Obama Hopes 2014 Is ‘Breakthrough Year’
Citing progress on the economy, President Barack Obama said at his annual year-end news conference Friday that 2014 "can be a breakthrough year for America" after a long era of recession and slow recovery.
Praising Congress for a recent, relatively modest budget compromise, the president said, "It's probably too early to declare an outbreak of bipartisanship. But it's also fair to say we're not condemned to endless gridlock."
Obama spoke from the White House briefing room podium as he concluded his fifth year in office. He and his family were departing later in the day for their holiday vacation in Hawaii.
Asked if this year had been the worst of his presidency so far, he laughed and said, "That's not how I think about it."
Obama's polls are at or near the low point of his tenure in the White House. The rollout of his health care website bombed, and high-visibility parts of his agenda have yet to make it through Congress, including a call for gun safety legislation in the wake of the shooting at a Newtown, Conn., elementary school a year ago and a sweeping overhaul of immigration laws.
"If you're measuring this by polls, my polls have gone up and down a lot over the course of my career," he said, and then repeated that the economy was finally showing significant progress.
The president fielded questions a few hours after the government announced the economy grew at a solid 4.1 percent annual rate from July through September, the fastest pace since late 2011 and significantly higher than previously believed.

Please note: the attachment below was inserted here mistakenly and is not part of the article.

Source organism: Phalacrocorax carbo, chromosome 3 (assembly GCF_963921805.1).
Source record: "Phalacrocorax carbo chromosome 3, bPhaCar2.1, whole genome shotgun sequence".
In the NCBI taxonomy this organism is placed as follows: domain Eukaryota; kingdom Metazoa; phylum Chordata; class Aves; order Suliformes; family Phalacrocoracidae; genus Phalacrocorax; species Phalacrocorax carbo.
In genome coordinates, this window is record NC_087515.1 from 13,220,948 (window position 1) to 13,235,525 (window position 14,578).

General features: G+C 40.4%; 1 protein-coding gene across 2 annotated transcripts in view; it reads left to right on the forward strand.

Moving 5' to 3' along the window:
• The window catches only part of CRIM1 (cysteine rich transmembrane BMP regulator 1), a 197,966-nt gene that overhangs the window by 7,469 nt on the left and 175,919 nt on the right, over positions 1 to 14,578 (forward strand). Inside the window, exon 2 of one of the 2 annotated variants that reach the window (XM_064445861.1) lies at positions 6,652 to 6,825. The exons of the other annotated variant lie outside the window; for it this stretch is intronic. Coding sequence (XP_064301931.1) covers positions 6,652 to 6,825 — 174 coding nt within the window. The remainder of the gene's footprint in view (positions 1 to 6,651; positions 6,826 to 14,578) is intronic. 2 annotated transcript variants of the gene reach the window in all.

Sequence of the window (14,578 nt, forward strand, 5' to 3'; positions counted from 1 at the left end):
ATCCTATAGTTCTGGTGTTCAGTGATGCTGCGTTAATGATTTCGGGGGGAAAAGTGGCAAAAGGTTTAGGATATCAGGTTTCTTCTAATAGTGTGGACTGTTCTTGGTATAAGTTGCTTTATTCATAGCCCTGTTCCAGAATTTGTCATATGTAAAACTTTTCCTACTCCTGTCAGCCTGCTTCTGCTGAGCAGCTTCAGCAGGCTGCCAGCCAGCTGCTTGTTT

Much of the upward revision came from stronger consumer spending at a time when unemployment is at a five-year low of 7 percent. Obama did not mention it, but the stock market is also at or near record levels.
In his review of the year, Obama also noted that U.S. combat troops will finally be withdrawn from Afghanistan during the coming year.
As he has before, he promised to speak in more comprehensive terms in the near future about the future of NSA surveillance programs.
"I have confidence that the NSA is not investigating in domestic surveillance or snooping around," he said.
Yet he added, "we may have to refine this further to give people more confidence."
A presidential advisory panel this week recommended sweeping changes to government surveillance, including limiting the bulk collection of Americans' phone records by stripping the NSA of its ability to store the data in its own facilities.
Separately, a federal judge ruled earlier in the week that some of the NSA's activities were likely unconstitutional. Judge Richard Leon called the NSA's operation "Orwellian" in scope and said there was little evidence that its vast trove of data from American users had prevented a terrorist attack.
Obama was challenged on his 6-month-old statement that he and his administration had gotten the balance about right, in terms of the NSA's activities, between concern for terrorism and protection of civil liberties.
He replied that the same assessments are made on a daily basis and noted pointedly that if an attack were to occur, "the question that's coming from you is, 'Mr. President, why did you slip?'"